Macia, her roommates, and I go down to Occupy Boston to hear Noam Chomsky speak. He's hard to hear and advocates a long-term, continued approach to the protest if it's to be successful. He commends the protesters on Occupy the Hood in which the middle-class white folks protesting march into the hood where cuts to programs for the poor are actually felt. I thought it sounded like a dumb fucking idea, but Chomsky seemed to dig it. After his speech we followed an impromptu march around downtown Boston, through a crowded indoor market, past a fancy restaurant full of suits, and along apartment blocks where Olds awoke from their 9 o'clock slumbers and watched from their windows with bros legitimately pissed about people not respecting their degrees in marketing.
The next day, one of Macia's roommates and another guest plan to drop acid and walk around the arboretum before going to a Lantern on the Water festival. I'm alerted to the fact that the roommate sells mushrooms and instinctively buy them. Instead of following them to look at trees, I sit in comfort at the house watching youtubes I had saved for such an occasion. Instead of the usual conceptual confusion about humanity I have tripping, this time I just enjoy myself and want to pet the roommate's dog. 10,000 years of selective breeding and domestication and I can't cuddle a dog because he's afraid to step over some cords. Animals are dumb.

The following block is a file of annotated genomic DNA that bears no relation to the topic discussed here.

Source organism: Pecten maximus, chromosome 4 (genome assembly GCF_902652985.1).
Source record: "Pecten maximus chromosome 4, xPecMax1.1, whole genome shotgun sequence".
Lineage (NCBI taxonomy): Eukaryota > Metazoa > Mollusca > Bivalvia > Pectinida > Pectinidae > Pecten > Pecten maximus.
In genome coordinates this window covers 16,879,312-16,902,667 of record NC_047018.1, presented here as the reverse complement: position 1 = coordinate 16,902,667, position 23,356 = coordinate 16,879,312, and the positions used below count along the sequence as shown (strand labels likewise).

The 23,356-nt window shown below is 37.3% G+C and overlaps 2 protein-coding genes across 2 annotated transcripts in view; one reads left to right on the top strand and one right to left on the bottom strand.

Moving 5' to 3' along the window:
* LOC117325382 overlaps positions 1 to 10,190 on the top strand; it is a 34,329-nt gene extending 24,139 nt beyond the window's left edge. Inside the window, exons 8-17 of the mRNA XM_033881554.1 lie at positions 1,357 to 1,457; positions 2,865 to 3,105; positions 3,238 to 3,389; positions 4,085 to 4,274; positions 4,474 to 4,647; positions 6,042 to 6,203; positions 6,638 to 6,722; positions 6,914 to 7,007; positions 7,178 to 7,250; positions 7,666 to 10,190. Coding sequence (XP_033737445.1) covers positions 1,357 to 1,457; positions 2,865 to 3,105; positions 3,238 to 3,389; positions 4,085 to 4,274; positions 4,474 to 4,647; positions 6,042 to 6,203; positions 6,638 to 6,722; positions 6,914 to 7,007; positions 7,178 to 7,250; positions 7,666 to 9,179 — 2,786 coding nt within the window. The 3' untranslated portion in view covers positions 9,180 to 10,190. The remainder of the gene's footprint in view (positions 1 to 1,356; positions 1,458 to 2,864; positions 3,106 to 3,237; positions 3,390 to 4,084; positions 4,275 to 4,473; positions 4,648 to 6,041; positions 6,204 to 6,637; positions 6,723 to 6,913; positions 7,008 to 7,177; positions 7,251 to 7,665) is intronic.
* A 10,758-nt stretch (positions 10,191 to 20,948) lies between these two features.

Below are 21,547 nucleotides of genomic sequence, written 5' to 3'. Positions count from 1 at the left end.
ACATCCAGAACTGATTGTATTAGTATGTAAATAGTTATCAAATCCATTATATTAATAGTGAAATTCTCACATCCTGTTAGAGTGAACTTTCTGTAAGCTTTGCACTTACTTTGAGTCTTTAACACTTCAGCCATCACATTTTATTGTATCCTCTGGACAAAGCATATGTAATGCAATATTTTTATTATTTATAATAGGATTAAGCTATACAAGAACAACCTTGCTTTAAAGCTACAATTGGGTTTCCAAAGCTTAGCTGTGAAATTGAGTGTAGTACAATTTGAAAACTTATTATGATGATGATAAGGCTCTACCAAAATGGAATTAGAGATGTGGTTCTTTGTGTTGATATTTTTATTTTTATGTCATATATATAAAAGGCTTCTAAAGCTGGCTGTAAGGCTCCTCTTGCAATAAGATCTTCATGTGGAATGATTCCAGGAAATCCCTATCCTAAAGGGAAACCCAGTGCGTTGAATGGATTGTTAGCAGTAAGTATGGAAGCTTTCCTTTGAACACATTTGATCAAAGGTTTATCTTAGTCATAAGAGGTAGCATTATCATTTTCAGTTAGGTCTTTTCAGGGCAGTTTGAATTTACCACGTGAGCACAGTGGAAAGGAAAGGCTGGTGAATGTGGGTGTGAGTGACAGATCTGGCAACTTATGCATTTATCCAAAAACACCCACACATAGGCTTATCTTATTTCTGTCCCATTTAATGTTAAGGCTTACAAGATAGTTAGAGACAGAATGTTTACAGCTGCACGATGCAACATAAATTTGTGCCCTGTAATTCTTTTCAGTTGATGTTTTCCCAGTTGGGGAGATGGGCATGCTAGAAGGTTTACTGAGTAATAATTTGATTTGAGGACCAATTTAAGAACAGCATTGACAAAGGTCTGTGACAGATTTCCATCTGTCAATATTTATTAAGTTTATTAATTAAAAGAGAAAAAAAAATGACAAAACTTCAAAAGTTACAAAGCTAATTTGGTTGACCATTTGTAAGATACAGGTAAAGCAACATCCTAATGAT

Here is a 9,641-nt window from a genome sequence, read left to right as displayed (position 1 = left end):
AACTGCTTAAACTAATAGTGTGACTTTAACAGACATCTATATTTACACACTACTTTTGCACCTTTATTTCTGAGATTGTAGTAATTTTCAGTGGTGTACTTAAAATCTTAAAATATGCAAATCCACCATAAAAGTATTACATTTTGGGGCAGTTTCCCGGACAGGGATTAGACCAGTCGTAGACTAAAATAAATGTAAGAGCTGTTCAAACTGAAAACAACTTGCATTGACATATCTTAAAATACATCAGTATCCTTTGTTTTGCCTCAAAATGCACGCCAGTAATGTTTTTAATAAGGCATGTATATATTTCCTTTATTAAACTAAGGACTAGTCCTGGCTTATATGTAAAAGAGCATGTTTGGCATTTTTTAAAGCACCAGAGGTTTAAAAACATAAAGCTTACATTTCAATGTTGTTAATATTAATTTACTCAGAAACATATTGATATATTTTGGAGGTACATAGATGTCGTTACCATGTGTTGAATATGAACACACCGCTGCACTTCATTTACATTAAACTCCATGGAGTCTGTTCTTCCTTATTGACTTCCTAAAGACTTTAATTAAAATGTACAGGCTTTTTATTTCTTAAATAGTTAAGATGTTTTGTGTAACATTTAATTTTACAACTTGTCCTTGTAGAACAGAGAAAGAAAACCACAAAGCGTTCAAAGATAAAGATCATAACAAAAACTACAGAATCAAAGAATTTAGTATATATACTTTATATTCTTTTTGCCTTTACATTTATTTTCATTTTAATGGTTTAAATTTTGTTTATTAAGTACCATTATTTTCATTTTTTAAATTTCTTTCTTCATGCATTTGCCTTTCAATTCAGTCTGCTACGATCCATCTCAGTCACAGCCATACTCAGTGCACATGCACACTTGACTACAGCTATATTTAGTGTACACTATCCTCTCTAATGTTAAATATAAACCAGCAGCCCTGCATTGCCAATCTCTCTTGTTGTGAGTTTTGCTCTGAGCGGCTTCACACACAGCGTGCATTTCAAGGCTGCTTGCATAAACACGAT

The rest of the house returns and we walk to the lantern festival. We get there as some guy is blowing up at a couple about their dog. There's a band playing and kids in Halloween costumes walking around the pond with lanterns they had made. We make a lap and it's awesome to see Halloween in New England, especially while tripping. The Halloween color scheme makes more sense against the backdrop of Autumn foliage. It's easy to pick out the families that have lived here for generations, and it makes sense why they would stay. I ask the roommate about her trip and she tells me a story about some parents who were yelling for their lost kid. She says she followed a squirrel's positive aura and they find the kid. I tell her I have no idea what she's talking about.
I never intended to go on this trip with anyone else. I mentioned it in passing to a friend who I knew wouldn't end up going, so there would be some truth to the lie I would tell my parents. Up until a few weeks before my departure they thought my friend would accompany me. When I told my mom that my friend "dropped out" she burst into tears and pleaded with me not to go. After a certain point I stopped trying to rationalize it to her and told her to get over it, because I was going regardless.